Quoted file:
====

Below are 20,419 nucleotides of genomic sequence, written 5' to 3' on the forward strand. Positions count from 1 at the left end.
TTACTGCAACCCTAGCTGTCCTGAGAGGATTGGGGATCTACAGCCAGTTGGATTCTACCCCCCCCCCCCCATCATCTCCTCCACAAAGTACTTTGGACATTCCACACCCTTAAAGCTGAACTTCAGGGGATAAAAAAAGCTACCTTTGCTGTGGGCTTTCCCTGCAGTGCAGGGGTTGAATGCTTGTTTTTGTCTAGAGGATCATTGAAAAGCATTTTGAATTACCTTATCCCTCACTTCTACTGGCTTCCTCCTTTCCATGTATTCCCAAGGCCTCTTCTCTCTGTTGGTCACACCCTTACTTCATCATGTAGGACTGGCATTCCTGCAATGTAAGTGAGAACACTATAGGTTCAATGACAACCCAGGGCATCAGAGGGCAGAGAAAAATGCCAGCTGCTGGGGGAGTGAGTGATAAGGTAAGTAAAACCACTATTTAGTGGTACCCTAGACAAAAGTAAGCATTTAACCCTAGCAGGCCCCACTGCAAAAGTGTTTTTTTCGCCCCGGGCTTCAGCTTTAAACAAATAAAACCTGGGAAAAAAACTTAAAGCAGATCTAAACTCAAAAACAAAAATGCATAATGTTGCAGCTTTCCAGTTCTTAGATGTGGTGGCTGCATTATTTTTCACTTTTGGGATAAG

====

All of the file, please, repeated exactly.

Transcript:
Below are 20,419 nucleotides of genomic sequence, written 5' to 3' on the forward strand. Positions count from 1 at the left end.
TTACTGCAACCCTAGCTGTCCTGAGAGGATTGGGGATCTACAGCCAGTTGGATTCTACCCCCCCCCCCCCATCATCTCCTCCACAAAGTACTTTGGACATTCCACACCCTTAAAGCTGAACTTCAGGGGATAAAAAAAGCTACCTTTGCTGTGGGCTTTCCCTGCAGTGCAGGGGTTGAATGCTTGTTTTTGTCTAGAGGATCATTGAAAAGCATTTTGAATTACCTTATCCCTCACTTCTACTGGCTTCCTCCTTTCCATGTATTCCCAAGGCCTCTTCTCTCTGTTGGTCACACCCTTACTTCATCATGTAGGACTGGCATTCCTGCAATGTAAGTGAGAACACTATAGGTTCAATGACAACCCAGGGCATCAGAGGGCAGAGAAAAATGCCAGCTGCTGGGGGAGTGAGTGATAAGGTAAGTAAAACCACTATTTAGTGGTACCCTAGACAAAAGTAAGCATTTAACCCTAGCAGGCCCCACTGCAAAAGTGTTTTTTTCGCCCCGGGCTTCAGCTTTAAACAAATAAAACCTGGGAAAAAAACTTAAAGCAGATCTAAACTCAAAAACAAAAATGCATAATGTTGCAGCTTTCCAGTTCTTAGATGTGGTGGCTGCATTATTTTTCACTTTTGGGATAAG